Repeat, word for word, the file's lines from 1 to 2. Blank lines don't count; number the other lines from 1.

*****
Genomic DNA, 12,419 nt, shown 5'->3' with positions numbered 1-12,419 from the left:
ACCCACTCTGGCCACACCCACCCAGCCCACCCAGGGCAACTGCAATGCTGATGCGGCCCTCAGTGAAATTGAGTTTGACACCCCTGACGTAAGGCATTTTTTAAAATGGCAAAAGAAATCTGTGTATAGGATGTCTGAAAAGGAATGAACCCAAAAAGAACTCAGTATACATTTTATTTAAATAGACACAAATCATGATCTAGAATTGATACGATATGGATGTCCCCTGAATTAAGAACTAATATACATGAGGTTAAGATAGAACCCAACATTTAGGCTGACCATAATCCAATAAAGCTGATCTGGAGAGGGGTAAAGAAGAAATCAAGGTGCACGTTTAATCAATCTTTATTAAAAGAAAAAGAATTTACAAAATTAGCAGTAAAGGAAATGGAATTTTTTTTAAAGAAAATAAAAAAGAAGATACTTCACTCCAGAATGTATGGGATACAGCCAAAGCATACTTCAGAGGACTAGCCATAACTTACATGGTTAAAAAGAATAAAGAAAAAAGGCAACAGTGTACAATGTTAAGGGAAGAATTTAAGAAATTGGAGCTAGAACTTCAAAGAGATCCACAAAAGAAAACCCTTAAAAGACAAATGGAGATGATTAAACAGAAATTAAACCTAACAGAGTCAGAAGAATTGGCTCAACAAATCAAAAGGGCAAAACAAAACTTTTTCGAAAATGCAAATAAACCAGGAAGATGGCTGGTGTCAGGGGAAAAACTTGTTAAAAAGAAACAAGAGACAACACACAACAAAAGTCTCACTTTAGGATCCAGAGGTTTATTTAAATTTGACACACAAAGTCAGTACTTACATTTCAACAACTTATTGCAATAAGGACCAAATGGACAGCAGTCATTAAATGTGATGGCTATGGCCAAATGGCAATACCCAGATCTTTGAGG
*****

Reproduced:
Genomic DNA, 12,419 nt, shown 5'->3' with positions numbered 1-12,419 from the left:
ACCCACTCTGGCCACACCCACCCAGCCCACCCAGGGCAACTGCAATGCTGATGCGGCCCTCAGTGAAATTGAGTTTGACACCCCTGACGTAAGGCATTTTTTAAAATGGCAAAAGAAATCTGTGTATAGGATGTCTGAAAAGGAATGAACCCAAAAAGAACTCAGTATACATTTTATTTAAATAGACACAAATCATGATCTAGAATTGATACGATATGGATGTCCCCTGAATTAAGAACTAATATACATGAGGTTAAGATAGAACCCAACATTTAGGCTGACCATAATCCAATAAAGCTGATCTGGAGAGGGGTAAAGAAGAAATCAAGGTGCACGTTTAATCAATCTTTATTAAAAGAAAAAGAATTTACAAAATTAGCAGTAAAGGAAATGGAATTTTTTTTAAAGAAAATAAAAAAGAAGATACTTCACTCCAGAATGTATGGGATACAGCCAAAGCATACTTCAGAGGACTAGCCATAACTTACATGGTTAAAAAGAATAAAGAAAAAAGGCAACAGTGTACAATGTTAAGGGAAGAATTTAAGAAATTGGAGCTAGAACTTCAAAGAGATCCACAAAAGAAAACCCTTAAAAGACAAATGGAGATGATTAAACAGAAATTAAACCTAACAGAGTCAGAAGAATTGGCTCAACAAATCAAAAGGGCAAAACAAAACTTTTTCGAAAATGCAAATAAACCAGGAAGATGGCTGGTGTCAGGGGAAAAACTTGTTAAAAAGAAACAAGAGACAACACACAACAAAAGTCTCACTTTAGGATCCAGAGGTTTATTTAAATTTGACACACAAAGTCAGTACTTACATTTCAACAACTTATTGCAATAAGGACCAAATGGACAGCAGTCATTAAATGTGATGGCTATGGCCAAATGGCAATACCCAGATCTTTGAGG